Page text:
5. Short interest has risen to 10% of outstanding shares

Pessimism has also been building among investors. Over the past year, the number of shares held short by investors has risen by 227% to about 34.4 million shares. That's roughly 10% of the company's outstanding share count. Though rising short interest isn't necessarily an indicator of doom, it does suggest that investor skepticism in the largest marijuana company in the world is growing. 

A black silhouette of the United States that's partially filled in by baggies of cannabis, rolled joints, and a scale.

Image source: Getty Images.

6. The company's U.S. focus has a long payoff runway

Canopy Growth has also focused heavily on the U.S. market, which should be the world's leading source of cannabis sales over the long run. Thus far, Canopy has acquired intellectual property company ebbu, was awarded a hemp-processing license in New York state, and has agreed to acquire Acreage Holdings on a contingent-rights basis. The problem is that the chances of legalization are slim to none in the U.S. through 2020, meaning Canopy's investments in the U.S. could take a long time to pay off.

7. International sales growth is still unremarkable

To build on the previous point, Canopy Growth's push into overseas markets is going to take time to yield significant sales. Despite having a presence in 16 countries (including Canada), Canopy won't be able to really monetize foreign markets until demand in the Canadian market is satisfied. With supply issues still ongoing, it could take quite a bit of time before Canopy's domestic market is saturated with marijuana products.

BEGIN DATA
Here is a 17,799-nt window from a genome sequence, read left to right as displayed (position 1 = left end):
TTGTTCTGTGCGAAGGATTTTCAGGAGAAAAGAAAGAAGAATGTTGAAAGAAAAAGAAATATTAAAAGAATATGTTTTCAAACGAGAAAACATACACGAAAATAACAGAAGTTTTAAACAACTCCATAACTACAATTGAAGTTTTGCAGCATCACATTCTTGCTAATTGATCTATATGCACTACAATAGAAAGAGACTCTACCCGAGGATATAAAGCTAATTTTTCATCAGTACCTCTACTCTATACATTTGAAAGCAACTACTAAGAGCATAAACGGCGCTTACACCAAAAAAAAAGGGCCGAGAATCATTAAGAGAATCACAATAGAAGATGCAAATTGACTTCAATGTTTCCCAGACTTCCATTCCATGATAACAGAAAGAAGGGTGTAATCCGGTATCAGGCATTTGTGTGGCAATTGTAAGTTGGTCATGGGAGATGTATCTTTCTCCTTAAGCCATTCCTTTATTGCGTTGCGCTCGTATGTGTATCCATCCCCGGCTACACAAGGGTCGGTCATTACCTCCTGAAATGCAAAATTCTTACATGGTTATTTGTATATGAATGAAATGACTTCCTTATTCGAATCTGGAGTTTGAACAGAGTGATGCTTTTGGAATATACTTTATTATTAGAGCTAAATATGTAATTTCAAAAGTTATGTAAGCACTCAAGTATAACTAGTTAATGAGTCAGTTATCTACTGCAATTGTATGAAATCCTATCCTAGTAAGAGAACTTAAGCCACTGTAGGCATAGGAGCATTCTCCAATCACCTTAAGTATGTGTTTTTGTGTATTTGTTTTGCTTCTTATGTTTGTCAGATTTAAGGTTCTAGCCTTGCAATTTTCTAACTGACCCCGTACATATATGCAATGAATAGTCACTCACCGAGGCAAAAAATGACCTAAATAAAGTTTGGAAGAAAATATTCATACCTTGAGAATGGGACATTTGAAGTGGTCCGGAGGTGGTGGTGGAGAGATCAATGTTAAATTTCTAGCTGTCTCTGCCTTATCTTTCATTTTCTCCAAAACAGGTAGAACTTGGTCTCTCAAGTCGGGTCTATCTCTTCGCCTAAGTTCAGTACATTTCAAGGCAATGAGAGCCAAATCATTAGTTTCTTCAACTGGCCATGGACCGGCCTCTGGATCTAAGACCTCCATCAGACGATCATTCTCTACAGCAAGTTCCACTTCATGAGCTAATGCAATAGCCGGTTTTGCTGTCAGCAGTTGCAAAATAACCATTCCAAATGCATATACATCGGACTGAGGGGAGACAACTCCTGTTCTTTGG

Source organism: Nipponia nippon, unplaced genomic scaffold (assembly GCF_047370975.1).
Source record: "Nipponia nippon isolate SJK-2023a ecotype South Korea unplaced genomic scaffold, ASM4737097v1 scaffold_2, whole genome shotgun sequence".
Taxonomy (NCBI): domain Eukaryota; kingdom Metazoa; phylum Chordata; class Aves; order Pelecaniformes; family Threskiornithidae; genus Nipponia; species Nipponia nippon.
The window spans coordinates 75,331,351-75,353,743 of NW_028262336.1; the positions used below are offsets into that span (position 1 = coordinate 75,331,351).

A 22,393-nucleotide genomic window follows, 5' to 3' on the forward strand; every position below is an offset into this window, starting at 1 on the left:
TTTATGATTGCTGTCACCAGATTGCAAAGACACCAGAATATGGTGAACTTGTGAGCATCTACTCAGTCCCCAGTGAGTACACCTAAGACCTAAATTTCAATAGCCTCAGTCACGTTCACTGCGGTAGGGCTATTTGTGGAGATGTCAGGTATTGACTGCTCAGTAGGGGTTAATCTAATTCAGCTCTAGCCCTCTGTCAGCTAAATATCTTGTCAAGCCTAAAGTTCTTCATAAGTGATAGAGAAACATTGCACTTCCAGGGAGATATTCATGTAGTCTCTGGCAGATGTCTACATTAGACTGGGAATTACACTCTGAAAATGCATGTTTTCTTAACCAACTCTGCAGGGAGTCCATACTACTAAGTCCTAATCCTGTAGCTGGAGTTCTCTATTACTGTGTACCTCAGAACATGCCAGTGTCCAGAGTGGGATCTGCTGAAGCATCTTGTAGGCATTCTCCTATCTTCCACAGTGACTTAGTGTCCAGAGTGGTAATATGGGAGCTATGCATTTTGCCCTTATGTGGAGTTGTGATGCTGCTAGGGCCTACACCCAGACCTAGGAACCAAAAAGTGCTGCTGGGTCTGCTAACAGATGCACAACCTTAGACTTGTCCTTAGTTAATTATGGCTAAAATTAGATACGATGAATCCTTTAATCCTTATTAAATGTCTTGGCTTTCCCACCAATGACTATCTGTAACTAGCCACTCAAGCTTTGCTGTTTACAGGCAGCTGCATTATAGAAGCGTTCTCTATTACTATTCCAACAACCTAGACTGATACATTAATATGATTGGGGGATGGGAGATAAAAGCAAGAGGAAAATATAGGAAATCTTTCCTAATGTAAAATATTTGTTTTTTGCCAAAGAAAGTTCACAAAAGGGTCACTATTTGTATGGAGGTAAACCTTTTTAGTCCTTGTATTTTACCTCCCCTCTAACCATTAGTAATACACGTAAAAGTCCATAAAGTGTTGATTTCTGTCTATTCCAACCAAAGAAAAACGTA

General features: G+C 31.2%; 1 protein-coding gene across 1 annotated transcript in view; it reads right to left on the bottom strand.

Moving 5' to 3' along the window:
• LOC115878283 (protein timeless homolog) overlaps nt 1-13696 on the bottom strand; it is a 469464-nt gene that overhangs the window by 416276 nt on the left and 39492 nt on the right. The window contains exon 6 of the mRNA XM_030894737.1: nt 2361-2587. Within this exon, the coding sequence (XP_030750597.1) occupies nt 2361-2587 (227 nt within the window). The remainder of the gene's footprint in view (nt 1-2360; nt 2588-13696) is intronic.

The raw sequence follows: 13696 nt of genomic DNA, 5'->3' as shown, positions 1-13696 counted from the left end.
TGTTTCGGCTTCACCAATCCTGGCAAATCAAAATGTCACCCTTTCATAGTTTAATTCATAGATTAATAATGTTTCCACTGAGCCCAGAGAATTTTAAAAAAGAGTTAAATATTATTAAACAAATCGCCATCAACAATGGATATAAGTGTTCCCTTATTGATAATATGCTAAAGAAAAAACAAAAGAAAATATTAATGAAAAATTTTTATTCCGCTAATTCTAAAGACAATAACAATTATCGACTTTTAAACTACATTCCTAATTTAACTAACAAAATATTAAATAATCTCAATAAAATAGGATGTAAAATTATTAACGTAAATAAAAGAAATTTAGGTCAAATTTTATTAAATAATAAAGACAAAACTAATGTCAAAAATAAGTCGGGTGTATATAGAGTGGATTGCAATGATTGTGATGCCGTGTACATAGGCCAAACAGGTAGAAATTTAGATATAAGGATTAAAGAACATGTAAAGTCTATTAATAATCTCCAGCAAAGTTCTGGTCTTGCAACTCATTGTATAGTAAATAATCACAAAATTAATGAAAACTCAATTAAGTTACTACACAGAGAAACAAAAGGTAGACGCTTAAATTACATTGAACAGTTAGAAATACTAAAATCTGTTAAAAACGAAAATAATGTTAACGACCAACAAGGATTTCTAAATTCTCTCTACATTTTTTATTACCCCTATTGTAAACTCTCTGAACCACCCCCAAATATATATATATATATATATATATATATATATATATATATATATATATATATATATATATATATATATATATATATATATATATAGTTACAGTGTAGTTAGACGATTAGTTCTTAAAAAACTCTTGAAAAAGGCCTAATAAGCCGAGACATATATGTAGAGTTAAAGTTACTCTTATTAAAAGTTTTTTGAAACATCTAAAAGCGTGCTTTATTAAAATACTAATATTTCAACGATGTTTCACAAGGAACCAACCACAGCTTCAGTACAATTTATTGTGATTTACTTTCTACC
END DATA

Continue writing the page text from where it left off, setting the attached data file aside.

8. The company's visionary was shown the door

Don't overlook the impact of former co-CEO and company visionary Bruce Linton being shown the door on July 3, 2019. Linton apparently got too aggressive with his spending for equity investor Constellation Brands' liking, but he was undoubtedly the face of Canopy Growth and the company's guiding force. Without the leader who took Canopy into the U.S. market and arranged for Constellation's groundbreaking $4 billion investment, it's unclear what the future will hold for the company.

Two businessmen in suits shaking hands, as if in agreement.

Image source: Getty Images.

9. Constellation is running the show

Another reason Canopy is no longer a large-cap stock could be that Wall Street realizes Constellation Brands is now running the show. When Constellation made its game-changing investment in Canopy Growth, it was able to put two of its own executives -- and two independent directors -- on Canopy's board. This representation allows Constellation to wield significant power in terms of guiding Canopy's path forward, and it led to Linton's firing.

10. Goodwill is soaring

Last, but not least, the company's goodwill -- i.e., the premium paid for acquisitions above and beyond tangible assets -- has soared. In the latest quarter, Canopy Growth's goodwill rose by CA$387 million to CA$1.93 billion, and it now accounts for about 22% of the company's total assets. If the company isn't able to recoup the value of this goodwill by developing its acquired assets and monetizing its purchased patents, a big writedown could await.

Canopy Growth -- and the entire industry, for that matter -- needs time to mature, and it wouldn't be surprising if the company isn't able to regain its large-cap valuation anytime soon.

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Sean Williams has no position in any of the stocks mentioned. The Motley Fool recommends Constellation Brands. The Motley Fool has a disclosure policy.

This article was originally published on Fool.com